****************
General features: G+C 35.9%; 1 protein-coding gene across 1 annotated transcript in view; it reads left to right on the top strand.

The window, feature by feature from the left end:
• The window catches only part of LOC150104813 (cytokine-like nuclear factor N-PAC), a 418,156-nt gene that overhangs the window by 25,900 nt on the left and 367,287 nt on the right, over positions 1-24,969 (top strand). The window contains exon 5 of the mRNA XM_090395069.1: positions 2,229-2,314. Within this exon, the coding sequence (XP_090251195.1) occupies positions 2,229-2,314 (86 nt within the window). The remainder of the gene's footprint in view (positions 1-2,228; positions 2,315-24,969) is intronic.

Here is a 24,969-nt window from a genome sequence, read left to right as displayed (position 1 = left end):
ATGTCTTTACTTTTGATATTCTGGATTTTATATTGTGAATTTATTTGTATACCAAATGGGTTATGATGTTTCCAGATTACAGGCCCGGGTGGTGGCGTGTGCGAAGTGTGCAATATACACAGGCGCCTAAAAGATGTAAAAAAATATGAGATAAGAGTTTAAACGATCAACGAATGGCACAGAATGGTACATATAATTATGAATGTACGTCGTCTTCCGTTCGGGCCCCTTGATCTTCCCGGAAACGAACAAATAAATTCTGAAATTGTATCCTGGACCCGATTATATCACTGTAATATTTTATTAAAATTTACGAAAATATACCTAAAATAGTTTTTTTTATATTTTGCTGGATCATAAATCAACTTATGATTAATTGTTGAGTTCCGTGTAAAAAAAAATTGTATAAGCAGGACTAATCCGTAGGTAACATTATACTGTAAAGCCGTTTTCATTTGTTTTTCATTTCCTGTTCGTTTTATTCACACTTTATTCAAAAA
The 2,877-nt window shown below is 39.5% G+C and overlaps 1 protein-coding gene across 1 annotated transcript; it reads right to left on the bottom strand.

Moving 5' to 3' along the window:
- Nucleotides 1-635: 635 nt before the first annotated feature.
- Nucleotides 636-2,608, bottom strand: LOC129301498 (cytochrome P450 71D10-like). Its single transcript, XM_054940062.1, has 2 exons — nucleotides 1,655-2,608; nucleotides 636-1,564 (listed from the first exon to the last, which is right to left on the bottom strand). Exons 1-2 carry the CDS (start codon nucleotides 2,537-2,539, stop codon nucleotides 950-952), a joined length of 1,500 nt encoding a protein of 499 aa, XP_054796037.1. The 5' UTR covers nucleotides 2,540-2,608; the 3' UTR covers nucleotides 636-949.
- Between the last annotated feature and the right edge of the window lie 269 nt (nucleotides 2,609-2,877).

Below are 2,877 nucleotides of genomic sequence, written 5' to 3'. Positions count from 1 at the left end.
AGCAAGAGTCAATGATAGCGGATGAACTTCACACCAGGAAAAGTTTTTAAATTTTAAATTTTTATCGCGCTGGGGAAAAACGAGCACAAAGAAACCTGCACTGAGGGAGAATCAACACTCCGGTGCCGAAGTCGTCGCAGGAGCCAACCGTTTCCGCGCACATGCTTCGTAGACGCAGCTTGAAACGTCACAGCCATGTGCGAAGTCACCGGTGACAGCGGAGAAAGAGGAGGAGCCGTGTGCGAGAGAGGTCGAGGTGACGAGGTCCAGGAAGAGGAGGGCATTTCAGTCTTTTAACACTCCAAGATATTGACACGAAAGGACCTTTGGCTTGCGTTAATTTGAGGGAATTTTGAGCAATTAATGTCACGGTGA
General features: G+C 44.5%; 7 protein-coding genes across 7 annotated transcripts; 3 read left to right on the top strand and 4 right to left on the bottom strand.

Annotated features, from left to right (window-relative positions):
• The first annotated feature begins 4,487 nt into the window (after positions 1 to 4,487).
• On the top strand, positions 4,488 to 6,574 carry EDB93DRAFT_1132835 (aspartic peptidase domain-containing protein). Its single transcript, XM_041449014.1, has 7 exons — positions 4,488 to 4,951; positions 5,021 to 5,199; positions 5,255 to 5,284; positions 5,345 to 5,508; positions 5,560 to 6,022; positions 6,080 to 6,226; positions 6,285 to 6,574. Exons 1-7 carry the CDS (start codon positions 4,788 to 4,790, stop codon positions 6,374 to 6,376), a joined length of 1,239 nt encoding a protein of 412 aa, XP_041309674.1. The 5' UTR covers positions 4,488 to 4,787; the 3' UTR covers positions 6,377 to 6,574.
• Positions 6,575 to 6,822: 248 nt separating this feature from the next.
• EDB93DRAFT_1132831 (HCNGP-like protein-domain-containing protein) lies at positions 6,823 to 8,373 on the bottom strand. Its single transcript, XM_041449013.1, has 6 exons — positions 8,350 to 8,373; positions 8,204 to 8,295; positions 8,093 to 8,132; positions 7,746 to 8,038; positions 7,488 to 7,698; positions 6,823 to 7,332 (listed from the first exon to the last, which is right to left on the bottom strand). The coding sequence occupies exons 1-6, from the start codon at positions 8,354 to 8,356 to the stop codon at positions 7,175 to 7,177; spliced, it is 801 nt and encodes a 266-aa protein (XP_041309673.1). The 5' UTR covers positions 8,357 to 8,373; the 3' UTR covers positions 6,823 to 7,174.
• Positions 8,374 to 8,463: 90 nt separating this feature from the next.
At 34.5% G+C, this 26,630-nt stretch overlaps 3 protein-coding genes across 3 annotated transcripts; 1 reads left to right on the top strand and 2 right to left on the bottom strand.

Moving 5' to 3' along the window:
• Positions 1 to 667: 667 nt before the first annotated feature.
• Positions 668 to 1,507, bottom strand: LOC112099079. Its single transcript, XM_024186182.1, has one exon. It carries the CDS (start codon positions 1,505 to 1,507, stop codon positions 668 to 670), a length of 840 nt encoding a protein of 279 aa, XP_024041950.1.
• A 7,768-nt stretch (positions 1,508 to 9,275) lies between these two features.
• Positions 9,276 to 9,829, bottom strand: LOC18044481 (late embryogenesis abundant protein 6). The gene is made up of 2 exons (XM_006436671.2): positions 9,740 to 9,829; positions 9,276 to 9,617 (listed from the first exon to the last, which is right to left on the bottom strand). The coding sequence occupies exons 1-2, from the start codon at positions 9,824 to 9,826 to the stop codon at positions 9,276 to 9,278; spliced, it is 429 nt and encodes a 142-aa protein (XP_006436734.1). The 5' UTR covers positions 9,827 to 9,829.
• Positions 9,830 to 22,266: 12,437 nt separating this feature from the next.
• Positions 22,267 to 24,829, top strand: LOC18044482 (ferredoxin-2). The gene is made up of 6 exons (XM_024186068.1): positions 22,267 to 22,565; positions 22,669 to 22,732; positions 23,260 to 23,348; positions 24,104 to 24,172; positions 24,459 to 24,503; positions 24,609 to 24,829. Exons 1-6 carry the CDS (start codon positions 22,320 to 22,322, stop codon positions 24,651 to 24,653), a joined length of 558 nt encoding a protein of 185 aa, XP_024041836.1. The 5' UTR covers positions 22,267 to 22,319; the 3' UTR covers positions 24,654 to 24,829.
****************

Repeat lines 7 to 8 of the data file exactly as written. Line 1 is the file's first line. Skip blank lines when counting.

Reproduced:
Moving 5' to 3' along the window:
- Nucleotides 1-635: 635 nt before the first annotated feature.